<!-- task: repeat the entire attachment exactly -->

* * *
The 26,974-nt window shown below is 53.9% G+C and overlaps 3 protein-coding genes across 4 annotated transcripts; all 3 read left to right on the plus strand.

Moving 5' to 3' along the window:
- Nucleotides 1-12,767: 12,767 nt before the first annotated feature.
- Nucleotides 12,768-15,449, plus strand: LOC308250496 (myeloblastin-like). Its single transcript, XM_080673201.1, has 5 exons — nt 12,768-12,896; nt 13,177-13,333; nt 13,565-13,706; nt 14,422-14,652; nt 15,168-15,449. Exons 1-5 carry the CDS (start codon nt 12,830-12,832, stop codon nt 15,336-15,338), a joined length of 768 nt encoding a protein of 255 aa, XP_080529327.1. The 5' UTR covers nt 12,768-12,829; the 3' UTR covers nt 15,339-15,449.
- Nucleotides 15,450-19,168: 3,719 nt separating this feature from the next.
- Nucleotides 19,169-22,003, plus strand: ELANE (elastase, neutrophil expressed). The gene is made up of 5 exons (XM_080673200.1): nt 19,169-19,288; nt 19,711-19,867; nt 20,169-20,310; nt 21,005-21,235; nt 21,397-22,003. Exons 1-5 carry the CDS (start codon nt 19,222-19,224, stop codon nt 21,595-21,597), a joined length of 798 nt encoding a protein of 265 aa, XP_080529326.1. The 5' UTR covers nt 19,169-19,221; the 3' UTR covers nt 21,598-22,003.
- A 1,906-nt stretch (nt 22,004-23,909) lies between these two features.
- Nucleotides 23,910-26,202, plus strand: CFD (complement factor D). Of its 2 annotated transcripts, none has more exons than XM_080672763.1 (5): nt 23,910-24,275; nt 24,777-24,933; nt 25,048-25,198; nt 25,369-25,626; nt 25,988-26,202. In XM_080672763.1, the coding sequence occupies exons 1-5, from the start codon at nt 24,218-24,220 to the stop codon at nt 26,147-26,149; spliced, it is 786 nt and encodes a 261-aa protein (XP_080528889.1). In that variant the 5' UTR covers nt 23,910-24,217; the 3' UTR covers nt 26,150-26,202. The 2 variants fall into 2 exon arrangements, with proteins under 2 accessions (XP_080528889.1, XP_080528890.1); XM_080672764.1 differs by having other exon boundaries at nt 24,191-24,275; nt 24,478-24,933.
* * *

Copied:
The 26,974-nt window shown below is 53.9% G+C and overlaps 3 protein-coding genes across 4 annotated transcripts; all 3 read left to right on the plus strand.

Moving 5' to 3' along the window:
- Nucleotides 1-12,767: 12,767 nt before the first annotated feature.
- Nucleotides 12,768-15,449, plus strand: LOC308250496 (myeloblastin-like). Its single transcript, XM_080673201.1, has 5 exons — nt 12,768-12,896; nt 13,177-13,333; nt 13,565-13,706; nt 14,422-14,652; nt 15,168-15,449. Exons 1-5 carry the CDS (start codon nt 12,830-12,832, stop codon nt 15,336-15,338), a joined length of 768 nt encoding a protein of 255 aa, XP_080529327.1. The 5' UTR covers nt 12,768-12,829; the 3' UTR covers nt 15,339-15,449.
- Nucleotides 15,450-19,168: 3,719 nt separating this feature from the next.
- Nucleotides 19,169-22,003, plus strand: ELANE (elastase, neutrophil expressed). The gene is made up of 5 exons (XM_080673200.1): nt 19,169-19,288; nt 19,711-19,867; nt 20,169-20,310; nt 21,005-21,235; nt 21,397-22,003. Exons 1-5 carry the CDS (start codon nt 19,222-19,224, stop codon nt 21,595-21,597), a joined length of 798 nt encoding a protein of 265 aa, XP_080529326.1. The 5' UTR covers nt 19,169-19,221; the 3' UTR covers nt 21,598-22,003.
- A 1,906-nt stretch (nt 22,004-23,909) lies between these two features.
- Nucleotides 23,910-26,202, plus strand: CFD (complement factor D). Of its 2 annotated transcripts, none has more exons than XM_080672763.1 (5): nt 23,910-24,275; nt 24,777-24,933; nt 25,048-25,198; nt 25,369-25,626; nt 25,988-26,202. In XM_080672763.1, the coding sequence occupies exons 1-5, from the start codon at nt 24,218-24,220 to the stop codon at nt 26,147-26,149; spliced, it is 786 nt and encodes a 261-aa protein (XP_080528889.1). In that variant the 5' UTR covers nt 23,910-24,217; the 3' UTR covers nt 26,150-26,202. The 2 variants fall into 2 exon arrangements, with proteins under 2 accessions (XP_080528889.1, XP_080528890.1); XM_080672764.1 differs by having other exon boundaries at nt 24,191-24,275; nt 24,478-24,933.